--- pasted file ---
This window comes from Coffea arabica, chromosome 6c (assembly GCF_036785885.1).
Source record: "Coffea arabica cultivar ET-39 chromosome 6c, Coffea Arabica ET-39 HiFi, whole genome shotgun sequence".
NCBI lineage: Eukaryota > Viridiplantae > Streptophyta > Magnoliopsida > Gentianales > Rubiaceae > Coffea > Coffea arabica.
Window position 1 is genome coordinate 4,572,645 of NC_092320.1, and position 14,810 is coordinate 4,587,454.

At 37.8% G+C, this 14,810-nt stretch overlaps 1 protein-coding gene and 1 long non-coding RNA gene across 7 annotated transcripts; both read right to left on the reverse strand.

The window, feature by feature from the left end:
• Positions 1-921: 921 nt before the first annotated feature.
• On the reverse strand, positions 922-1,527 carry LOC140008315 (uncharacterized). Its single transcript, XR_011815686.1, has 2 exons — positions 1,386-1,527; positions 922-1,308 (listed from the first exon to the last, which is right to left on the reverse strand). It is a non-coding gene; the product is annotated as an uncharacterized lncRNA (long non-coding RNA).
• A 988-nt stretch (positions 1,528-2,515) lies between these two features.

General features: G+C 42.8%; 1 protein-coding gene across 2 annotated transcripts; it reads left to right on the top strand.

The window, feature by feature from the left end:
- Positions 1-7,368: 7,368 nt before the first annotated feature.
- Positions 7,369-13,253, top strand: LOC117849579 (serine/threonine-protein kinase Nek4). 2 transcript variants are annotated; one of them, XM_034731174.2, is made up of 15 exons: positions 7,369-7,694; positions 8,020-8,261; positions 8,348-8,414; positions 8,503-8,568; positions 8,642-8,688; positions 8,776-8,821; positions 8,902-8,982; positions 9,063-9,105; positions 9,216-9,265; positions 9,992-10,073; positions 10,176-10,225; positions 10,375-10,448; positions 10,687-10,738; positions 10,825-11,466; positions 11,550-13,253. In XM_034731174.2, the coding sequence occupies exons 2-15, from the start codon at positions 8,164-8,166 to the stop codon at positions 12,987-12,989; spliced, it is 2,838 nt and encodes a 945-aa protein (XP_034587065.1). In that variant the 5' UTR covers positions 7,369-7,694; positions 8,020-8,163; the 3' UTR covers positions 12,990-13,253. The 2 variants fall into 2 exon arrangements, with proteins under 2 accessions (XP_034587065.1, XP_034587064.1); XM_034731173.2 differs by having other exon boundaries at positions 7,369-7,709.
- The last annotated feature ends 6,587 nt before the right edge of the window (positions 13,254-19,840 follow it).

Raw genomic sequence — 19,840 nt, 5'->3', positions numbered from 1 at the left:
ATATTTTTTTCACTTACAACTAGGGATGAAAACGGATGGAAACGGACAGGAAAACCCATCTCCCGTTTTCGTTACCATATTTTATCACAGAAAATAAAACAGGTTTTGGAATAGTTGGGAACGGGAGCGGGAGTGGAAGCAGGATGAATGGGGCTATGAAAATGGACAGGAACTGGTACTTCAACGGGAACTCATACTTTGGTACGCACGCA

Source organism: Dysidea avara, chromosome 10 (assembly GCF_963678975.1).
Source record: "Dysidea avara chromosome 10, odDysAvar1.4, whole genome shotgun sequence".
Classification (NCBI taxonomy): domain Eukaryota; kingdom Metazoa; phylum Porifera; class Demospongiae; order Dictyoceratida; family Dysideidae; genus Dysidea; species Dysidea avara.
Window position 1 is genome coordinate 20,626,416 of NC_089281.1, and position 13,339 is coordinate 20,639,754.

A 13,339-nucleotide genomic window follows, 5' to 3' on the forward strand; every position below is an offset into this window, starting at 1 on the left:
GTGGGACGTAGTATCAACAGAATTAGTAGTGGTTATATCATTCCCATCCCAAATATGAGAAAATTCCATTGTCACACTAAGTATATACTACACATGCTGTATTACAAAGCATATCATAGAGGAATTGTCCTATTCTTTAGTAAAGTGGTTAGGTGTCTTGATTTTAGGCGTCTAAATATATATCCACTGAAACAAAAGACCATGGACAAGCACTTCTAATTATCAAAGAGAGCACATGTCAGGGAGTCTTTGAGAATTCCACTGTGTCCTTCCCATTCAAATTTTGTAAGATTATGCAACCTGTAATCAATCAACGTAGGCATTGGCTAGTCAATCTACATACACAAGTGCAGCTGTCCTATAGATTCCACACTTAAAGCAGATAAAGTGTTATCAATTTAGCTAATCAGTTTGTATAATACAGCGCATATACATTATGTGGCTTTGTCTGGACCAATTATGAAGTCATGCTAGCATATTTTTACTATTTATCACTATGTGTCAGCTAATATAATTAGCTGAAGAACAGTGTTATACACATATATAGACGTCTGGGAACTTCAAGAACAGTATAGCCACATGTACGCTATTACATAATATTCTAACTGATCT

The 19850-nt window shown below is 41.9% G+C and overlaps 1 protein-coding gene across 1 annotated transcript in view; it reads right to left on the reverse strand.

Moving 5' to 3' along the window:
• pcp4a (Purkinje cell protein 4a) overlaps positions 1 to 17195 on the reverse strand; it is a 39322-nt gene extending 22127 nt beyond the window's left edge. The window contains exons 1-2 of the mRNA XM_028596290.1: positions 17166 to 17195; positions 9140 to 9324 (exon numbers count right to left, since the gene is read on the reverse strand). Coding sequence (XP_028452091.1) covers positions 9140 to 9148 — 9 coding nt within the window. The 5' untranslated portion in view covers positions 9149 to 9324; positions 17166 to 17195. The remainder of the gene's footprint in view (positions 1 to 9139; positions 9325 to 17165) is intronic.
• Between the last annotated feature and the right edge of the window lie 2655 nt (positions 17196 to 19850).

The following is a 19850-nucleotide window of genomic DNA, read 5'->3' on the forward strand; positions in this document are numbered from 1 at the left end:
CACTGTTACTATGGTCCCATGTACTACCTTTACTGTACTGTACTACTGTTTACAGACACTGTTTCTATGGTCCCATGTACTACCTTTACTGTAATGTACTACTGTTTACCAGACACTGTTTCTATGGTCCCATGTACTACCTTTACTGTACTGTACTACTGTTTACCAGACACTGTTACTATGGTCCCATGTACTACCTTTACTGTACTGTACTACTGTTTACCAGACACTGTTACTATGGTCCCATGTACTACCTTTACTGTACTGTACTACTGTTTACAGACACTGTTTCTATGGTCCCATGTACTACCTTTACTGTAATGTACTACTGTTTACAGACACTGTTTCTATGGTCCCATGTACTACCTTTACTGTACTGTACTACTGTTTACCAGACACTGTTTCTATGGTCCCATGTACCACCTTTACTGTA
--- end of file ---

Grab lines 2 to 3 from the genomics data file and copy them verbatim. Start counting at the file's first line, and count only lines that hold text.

Source record: "Coffea arabica cultivar ET-39 chromosome 6c, Coffea Arabica ET-39 HiFi, whole genome shotgun sequence".
NCBI lineage: Eukaryota > Viridiplantae > Streptophyta > Magnoliopsida > Gentianales > Rubiaceae > Coffea > Coffea arabica.